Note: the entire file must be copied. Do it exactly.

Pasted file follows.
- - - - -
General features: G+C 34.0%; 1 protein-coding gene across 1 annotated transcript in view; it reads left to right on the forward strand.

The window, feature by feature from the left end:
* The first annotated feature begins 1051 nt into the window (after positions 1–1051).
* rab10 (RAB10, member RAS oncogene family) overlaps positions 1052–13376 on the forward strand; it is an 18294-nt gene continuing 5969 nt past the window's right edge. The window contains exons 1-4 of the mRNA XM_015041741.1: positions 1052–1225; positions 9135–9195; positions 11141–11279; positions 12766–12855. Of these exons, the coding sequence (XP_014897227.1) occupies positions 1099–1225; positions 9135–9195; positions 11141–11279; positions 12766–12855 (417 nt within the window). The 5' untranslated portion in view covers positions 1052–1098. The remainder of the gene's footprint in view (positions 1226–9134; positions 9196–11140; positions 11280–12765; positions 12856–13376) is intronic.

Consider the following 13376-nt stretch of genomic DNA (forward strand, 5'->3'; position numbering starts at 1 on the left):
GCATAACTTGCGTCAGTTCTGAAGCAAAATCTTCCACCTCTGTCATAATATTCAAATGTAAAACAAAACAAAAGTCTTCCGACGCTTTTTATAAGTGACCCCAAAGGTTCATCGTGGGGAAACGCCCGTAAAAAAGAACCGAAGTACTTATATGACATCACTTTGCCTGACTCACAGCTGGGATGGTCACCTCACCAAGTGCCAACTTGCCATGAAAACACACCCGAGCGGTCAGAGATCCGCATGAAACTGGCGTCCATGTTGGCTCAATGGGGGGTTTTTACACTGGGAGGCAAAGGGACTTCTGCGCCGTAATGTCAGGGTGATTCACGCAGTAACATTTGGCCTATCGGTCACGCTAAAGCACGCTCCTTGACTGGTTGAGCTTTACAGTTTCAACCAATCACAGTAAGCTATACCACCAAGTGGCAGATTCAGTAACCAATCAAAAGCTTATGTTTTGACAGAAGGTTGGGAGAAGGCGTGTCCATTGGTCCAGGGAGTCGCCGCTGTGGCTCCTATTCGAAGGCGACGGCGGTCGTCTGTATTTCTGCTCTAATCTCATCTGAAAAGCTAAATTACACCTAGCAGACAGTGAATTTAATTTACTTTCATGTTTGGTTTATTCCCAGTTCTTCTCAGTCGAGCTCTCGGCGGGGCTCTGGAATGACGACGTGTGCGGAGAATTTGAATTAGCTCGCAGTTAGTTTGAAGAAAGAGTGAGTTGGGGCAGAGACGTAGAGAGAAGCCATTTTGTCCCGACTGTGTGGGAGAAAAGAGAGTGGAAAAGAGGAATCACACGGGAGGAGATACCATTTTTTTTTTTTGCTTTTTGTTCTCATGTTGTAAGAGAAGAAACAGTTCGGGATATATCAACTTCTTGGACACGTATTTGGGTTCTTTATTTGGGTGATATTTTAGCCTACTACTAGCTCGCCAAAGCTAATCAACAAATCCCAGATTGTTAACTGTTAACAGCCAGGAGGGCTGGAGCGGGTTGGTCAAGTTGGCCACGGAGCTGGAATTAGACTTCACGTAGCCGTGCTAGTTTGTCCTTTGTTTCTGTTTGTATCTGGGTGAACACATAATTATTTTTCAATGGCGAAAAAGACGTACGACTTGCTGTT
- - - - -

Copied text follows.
General features: G+C 34.0%; 1 protein-coding gene across 1 annotated transcript in view; it reads left to right on the forward strand.

The window, feature by feature from the left end:
* The first annotated feature begins 1051 nt into the window (after positions 1–1051).
* rab10 (RAB10, member RAS oncogene family) overlaps positions 1052–13376 on the forward strand; it is an 18294-nt gene continuing 5969 nt past the window's right edge. The window contains exons 1-4 of the mRNA XM_015041741.1: positions 1052–1225; positions 9135–9195; positions 11141–11279; positions 12766–12855. Of these exons, the coding sequence (XP_014897227.1) occupies positions 1099–1225; positions 9135–9195; positions 11141–11279; positions 12766–12855 (417 nt within the window). The 5' untranslated portion in view covers positions 1052–1098. The remainder of the gene's footprint in view (positions 1226–9134; positions 9196–11140; positions 11280–12765; positions 12856–13376) is intronic.

Consider the following 13376-nt stretch of genomic DNA (forward strand, 5'->3'; position numbering starts at 1 on the left):
GCATAACTTGCGTCAGTTCTGAAGCAAAATCTTCCACCTCTGTCATAATATTCAAATGTAAAACAAAACAAAAGTCTTCCGACGCTTTTTATAAGTGACCCCAAAGGTTCATCGTGGGGAAACGCCCGTAAAAAAGAACCGAAGTACTTATATGACATCACTTTGCCTGACTCACAGCTGGGATGGTCACCTCACCAAGTGCCAACTTGCCATGAAAACACACCCGAGCGGTCAGAGATCCGCATGAAACTGGCGTCCATGTTGGCTCAATGGGGGGTTTTTACACTGGGAGGCAAAGGGACTTCTGCGCCGTAATGTCAGGGTGATTCACGCAGTAACATTTGGCCTATCGGTCACGCTAAAGCACGCTCCTTGACTGGTTGAGCTTTACAGTTTCAACCAATCACAGTAAGCTATACCACCAAGTGGCAGATTCAGTAACCAATCAAAAGCTTATGTTTTGACAGAAGGTTGGGAGAAGGCGTGTCCATTGGTCCAGGGAGTCGCCGCTGTGGCTCCTATTCGAAGGCGACGGCGGTCGTCTGTATTTCTGCTCTAATCTCATCTGAAAAGCTAAATTACACCTAGCAGACAGTGAATTTAATTTACTTTCATGTTTGGTTTATTCCCAGTTCTTCTCAGTCGAGCTCTCGGCGGGGCTCTGGAATGACGACGTGTGCGGAGAATTTGAATTAGCTCGCAGTTAGTTTGAAGAAAGAGTGAGTTGGGGCAGAGACGTAGAGAGAAGCCATTTTGTCCCGACTGTGTGGGAGAAAAGAGAGTGGAAAAGAGGAATCACACGGGAGGAGATACCATTTTTTTTTTTTGCTTTTTGTTCTCATGTTGTAAGAGAAGAAACAGTTCGGGATATATCAACTTCTTGGACACGTATTTGGGTTCTTTATTTGGGTGATATTTTAGCCTACTACTAGCTCGCCAAAGCTAATCAACAAATCCCAGATTGTTAACTGTTAACAGCCAGGAGGGCTGGAGCGGGTTGGTCAAGTTGGCCACGGAGCTGGAATTAGACTTCACGTAGCCGTGCTAGTTTGTCCTTTGTTTCTGTTTGTATCTGGGTGAACACATAATTATTTTTCAATGGCGAAAAAGACGTACGACTTGCTGTT